How Do We Make Fresno Unified Great? Let’s Start With a Stadium at Every High School
As a school psychologist and former special education teacher who has worked 35 years in Fresno Unified, I study student learning. A stadium at every high school makes perfect sense to me. Could it be an opportunity to bring deep-rooted transformation to a failing school system?
~Susan Wittrup, a Fresno Unified psychologist
Right now, only McLane and Sunnyside have stadiums. The five remaining high schools are Bullard, Edison, Fresno High, Hoover, and Roosevelt. Fresno’s high schools lie at the heart of the distinct communities they serve. Each should stand as a beacon of excellence to encourage, inspire and guide students of all ages towards graduation.
Among the myriad of practices shown to improve educational outcomes, putting stadiums at high schools synergistically combines three powerhouses: community & parent engagement + state-of-the-art facilities + strong athletics programs. Studies show each approach by itself yields positive outcomes for attendance, behavior, and grades.
I got the epiphany about stadiums while riding my bike in Bullard neighborhoods and listening to voters as a candidate for the Fresno Unified school board. I am learning much from parents, many of whom are Bullard Alumni. One father recently asked, “Do you know how many games have been at Bullard since it opened in 1955?” The answer, “one home game,”was both surprising and disheartening.
Stadiums Unite School Communities
I imagined the fall evening vividly as he described it from his front porch on Browning Avenue. Neighbors walked to the game with lawn chairs stopping along the way to visit friends barbequing in front yards. High schoolers strolled in groups toward the game, accepting plates of barbeque, macaroni salad, and sodas along the way. Somebody set up a fruit stand by the crosswalk, and further down the street were a few taco trucks. Teachers took tickets as coaches and dads huddled, their voices a whisper. The marching band started up and the flurry of pom-poms from lively cheerleaders got the fans to their feet. From the senior citizens, there to watch grandchildren play, to the wide-eyed freshman attending the first high school game with a date, it really brought them all together, if only for one night.
Home stadiums that host athletics events, graduations, school celebrations, and community events bring neighbors together who otherwise might never interact with one another.
This story has implications for the future of our children, and the future of Fresno. Mayor Jerry Dyer recently tied the future of Fresno to the effectiveness of schools when he said, “The truth is, the success of our city is largely dependent upon our educational institutions.”
Home stadiums that host athletics events, graduations, school celebrations, and community events bring neighbors together who otherwise might never interact with one another. The resulting relationships provide a foundation of support for education, safety, and the overall well-being of children in that community.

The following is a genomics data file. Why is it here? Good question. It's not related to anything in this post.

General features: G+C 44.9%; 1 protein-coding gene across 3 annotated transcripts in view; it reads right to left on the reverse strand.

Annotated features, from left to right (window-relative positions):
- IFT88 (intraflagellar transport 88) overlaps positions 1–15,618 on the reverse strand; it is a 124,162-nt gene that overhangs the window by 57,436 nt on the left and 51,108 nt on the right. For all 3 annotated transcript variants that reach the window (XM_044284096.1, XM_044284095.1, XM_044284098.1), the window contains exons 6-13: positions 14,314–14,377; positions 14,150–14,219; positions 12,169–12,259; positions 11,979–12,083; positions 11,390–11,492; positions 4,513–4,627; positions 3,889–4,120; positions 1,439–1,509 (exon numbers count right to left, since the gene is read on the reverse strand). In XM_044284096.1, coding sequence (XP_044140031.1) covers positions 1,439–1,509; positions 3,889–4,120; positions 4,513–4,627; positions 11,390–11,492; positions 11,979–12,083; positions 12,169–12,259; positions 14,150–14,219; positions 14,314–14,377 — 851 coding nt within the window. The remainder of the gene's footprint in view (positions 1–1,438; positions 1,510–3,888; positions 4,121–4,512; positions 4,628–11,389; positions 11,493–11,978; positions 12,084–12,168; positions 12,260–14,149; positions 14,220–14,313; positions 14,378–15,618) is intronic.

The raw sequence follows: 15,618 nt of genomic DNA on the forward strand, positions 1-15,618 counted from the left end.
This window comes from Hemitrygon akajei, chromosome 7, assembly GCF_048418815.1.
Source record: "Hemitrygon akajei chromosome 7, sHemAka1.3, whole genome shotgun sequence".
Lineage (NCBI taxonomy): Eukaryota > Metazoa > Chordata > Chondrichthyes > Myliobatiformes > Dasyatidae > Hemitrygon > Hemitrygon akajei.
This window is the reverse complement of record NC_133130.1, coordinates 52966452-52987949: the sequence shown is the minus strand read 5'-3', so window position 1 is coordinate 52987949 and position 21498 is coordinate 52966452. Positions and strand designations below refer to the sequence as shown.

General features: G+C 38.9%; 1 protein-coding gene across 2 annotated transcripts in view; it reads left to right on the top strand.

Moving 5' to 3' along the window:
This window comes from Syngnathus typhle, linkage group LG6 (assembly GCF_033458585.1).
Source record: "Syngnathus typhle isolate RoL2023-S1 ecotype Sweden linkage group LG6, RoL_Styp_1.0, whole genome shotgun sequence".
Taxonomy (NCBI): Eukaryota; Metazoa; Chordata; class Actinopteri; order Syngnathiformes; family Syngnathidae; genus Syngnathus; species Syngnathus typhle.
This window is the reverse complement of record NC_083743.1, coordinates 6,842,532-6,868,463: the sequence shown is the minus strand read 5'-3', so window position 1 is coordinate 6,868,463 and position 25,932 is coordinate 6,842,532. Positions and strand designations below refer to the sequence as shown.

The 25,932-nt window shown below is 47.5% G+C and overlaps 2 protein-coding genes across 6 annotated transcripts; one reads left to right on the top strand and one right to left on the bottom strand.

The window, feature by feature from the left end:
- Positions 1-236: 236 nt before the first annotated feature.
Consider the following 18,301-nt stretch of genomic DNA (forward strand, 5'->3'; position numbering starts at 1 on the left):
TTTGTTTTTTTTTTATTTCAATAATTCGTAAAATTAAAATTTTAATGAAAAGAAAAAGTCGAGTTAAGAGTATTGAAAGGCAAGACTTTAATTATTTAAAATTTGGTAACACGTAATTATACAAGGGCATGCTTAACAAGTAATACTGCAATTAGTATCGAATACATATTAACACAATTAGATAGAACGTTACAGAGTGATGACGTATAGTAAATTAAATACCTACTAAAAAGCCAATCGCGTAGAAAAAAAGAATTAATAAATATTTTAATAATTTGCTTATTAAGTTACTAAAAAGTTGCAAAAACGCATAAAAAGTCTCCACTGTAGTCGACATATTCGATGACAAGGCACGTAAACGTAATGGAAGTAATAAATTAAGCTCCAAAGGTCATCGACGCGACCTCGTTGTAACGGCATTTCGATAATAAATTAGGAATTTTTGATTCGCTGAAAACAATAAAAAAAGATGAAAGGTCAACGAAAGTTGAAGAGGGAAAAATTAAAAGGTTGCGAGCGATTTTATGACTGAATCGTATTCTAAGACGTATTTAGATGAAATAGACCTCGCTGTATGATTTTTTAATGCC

Meaningful parent involvement and community partnerships around neighborhood schools lift all vessels to accelerate student progress, and may be one of the most powerful, yet underutilized, approaches we know of. Schools with strong community ties have higher test scores, more parent participation, fewer discipline problems, better attendance, and a higher level of student, staff, and parent satisfaction.
Look at the picture below of the Madera South High School stadium for an example of what I envision.
Fresno Unified Has the Funding to Boost Every High School
It is possible to make this happen in Fresno Unified, and it’s not only possible, it is one, of many, strategic steps necessary to accelerate student achievement across the city. For once, a lack of funding is not an obstacle. With an annual budget of nearly $1 billion, almost double that of six years ago, abundant reserves in the bank, and more than $684 million of one-time federal and state pandemic funding on the way, stadiums, facilities improvements, and strong athletic programs can be a reality at every Fresno high school in the near future. There’s a good chance Fresno Unified can use existing spaces.
I am hopeful about Fresno schools. Solid athletics programs (and other extracurricular activities), though not the answer for every problem that plagues our schools, address more than you might expect. Strong athletics programs with state-of-the-art facilities will attract the best and brightest teachers, coaches, and school leaders.
Families will clamor to buy homes in Fresno neighborhoods — because of the local schools, not in spite of them. The deep bonds often formed as a result of participation in sports inspires graduates to give back as teachers, coaches, and mentors. For some, sports are the only reason for coming to school at all. Fresno Unified acknowledges the significance of developing strong athletics programs, as stated in their Mission Goal 2: All students will engage in arts, activities, and sports.
Pay Attention to 2022 School Board Elections
Parents and voters, our children’s future hangs in the balance of the upcoming school board races in Fresno Unified. Five out of seven board seats are up for election within a year.
I encourage you to make your voice heard, and take some time to meet the trustee in your area, as well as the candidates. There is too much at stake for our children, and the future of Fresno to sit this one out.